Section: New Results
Motion planning and Autonomous Navigation in the physical world
Partial Motion Planning
Dynamic environments, ie environments with moving objects, impose a strict upper-bound on the time available to a robotic system in order to determine its future course of action. This constraint is henceforth called the decision time constraint. The decision time available is a function of what is called the dynamicity of the environment which is directly related to the dynamics of both the moving objects and the robotic system. Failure to meet the decision time constraint may put a robotic system in a situation where a collision eventually occurs. Lately, a number of motion planning-based navigation schemes dealing with dynamic environments have been proposed, eg  ,  ,  ,  . Unlike earlier reactive navigation schemes (that seeks to determine the motion to execute during the next time-step only), they aim at computing a complete motion all the way to the goal. To do so, they rely upon the most efficient motion planning techniques available today, namely randomised techniques such as the Probabilistic Roadmap  or the Rapidly Exploring Random Tree  , whose average running times are low enough so that they can be used on-line. This type of approach is very enticing since it makes up for the lack of lookahead of reactive navigation schemes. However, it is argued that the decision time constraint can be such that it prevents the use of such schemes since the running time of a randomised technique cannot be upper bounded.
Given the intrinsic complexity of motion planning in dynamic environments (see the complexity results established in  and  ), it seems unlikely that a hard decision time constraint could ever be met in realistic situations. We advocate instead the Partial Motion Planning principle  as a general way to handle the decision time constraint and to address autonomous navigation in dynamic environments. Partial Motion Planning (PMP) is an interruptible planning scheme: when the time available is over, it returns either a complete motion to the goal or a partial motion only, ie a motion that may not necessarily reach the goal. This partial motion is then passed along to the navigation system of the robot for execution. Of course, since only a partial motion is computed, it is necessary to iterate the partial motion planning process until the goal is reached. The iterative nature of PMP is doubly required when the robotic system at hand is placed in a uncertain dynamic environment, ie an environment for which everything is not known in advance (in particular, the future behaviour of the moving objects). Indeed, motion planning means reasoning about the future. When the future is unknown, one has to resort to predictions, predictions whose validity duration is limited in most cases. An iterative planning scheme permits to take into account the unexpected changes of the environment by updating the predictions at a given frequency (which is also determined by the environment dynamicity). Like reactive approaches, PMP faces two issues, namely the convergence and the safety issues:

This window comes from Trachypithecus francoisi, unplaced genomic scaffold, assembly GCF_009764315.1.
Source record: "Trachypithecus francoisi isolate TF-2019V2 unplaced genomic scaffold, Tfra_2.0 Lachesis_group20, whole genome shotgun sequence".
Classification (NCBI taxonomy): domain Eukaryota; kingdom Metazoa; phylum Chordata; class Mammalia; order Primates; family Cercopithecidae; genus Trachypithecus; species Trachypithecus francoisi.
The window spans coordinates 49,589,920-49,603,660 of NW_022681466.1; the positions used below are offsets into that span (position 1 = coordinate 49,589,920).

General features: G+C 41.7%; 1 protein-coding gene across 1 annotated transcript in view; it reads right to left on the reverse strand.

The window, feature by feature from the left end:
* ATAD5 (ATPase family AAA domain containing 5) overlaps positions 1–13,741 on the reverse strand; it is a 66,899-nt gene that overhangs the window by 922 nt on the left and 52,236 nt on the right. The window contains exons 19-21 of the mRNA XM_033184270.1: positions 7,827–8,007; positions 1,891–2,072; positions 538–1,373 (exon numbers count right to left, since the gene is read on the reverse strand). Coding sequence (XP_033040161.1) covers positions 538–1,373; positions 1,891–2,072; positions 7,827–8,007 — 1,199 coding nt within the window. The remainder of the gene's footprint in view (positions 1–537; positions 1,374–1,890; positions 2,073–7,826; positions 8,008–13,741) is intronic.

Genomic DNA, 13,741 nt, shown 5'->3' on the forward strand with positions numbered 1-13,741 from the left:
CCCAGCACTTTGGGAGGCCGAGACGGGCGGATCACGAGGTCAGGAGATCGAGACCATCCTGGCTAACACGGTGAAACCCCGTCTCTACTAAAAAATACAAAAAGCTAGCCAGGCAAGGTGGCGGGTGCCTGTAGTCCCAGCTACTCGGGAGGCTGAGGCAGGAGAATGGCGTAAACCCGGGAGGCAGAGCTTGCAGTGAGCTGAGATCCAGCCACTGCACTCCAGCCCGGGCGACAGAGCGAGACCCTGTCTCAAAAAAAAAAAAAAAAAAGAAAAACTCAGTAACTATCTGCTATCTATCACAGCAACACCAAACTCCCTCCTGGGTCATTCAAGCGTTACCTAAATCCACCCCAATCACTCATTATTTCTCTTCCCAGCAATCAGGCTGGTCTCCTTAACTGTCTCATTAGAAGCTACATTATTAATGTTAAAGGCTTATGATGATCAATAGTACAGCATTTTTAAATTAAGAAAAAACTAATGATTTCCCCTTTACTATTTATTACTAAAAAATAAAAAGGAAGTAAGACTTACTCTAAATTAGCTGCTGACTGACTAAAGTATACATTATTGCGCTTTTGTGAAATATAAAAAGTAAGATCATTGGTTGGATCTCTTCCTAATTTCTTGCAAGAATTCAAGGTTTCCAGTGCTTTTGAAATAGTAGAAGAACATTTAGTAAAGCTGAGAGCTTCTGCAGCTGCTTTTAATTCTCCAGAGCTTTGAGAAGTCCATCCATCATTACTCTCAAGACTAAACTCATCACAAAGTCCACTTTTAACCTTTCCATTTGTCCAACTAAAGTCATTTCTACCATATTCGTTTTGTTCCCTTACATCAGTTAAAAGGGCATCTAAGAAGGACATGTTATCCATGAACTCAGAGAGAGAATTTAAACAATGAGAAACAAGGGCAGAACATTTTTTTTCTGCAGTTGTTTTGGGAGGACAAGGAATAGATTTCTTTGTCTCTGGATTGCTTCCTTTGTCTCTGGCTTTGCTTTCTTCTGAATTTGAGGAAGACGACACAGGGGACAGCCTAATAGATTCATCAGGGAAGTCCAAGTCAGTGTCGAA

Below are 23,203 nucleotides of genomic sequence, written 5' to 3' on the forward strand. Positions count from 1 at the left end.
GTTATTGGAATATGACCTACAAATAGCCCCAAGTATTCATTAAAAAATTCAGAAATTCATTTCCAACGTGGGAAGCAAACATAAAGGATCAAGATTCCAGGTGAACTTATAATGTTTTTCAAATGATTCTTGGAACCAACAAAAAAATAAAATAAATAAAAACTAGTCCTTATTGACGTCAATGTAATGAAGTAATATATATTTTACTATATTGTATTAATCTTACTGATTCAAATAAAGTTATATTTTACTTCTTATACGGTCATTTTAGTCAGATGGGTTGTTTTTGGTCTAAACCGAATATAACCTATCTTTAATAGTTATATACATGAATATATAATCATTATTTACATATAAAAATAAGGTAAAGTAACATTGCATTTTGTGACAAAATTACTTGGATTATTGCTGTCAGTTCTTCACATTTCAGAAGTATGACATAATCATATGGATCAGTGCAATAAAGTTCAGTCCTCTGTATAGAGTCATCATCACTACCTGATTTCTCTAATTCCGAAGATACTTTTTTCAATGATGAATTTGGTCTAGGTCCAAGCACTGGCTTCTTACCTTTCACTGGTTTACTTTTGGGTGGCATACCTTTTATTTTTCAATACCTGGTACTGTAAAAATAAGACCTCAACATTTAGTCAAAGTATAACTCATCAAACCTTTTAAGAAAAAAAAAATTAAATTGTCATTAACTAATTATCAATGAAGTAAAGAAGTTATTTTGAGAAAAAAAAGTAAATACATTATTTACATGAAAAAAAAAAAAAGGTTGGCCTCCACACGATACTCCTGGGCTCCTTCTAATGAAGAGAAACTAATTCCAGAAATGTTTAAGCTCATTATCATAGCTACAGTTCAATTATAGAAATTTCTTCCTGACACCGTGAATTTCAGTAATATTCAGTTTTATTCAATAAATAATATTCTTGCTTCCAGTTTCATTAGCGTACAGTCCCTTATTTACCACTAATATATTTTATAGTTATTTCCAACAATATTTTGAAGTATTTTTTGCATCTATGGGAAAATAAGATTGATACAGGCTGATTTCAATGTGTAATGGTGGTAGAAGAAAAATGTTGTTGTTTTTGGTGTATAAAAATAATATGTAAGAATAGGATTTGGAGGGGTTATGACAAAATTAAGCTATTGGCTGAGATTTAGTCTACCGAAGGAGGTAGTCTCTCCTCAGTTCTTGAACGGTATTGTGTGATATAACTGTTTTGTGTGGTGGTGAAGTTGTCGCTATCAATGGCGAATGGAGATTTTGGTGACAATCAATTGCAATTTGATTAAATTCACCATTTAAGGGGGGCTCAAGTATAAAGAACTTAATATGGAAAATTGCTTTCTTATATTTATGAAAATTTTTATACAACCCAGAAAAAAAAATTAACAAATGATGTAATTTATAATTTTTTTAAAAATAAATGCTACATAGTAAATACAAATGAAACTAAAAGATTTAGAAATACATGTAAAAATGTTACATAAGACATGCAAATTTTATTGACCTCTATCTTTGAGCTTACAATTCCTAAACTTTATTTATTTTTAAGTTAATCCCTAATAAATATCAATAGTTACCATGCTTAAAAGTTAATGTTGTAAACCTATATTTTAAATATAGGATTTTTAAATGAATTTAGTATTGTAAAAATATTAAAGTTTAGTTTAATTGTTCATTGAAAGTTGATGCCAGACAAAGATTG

What guarantee do we have that the goal will ever be reached?
What guarantee do we have that the robotic system will never found itself in a dangerous situations?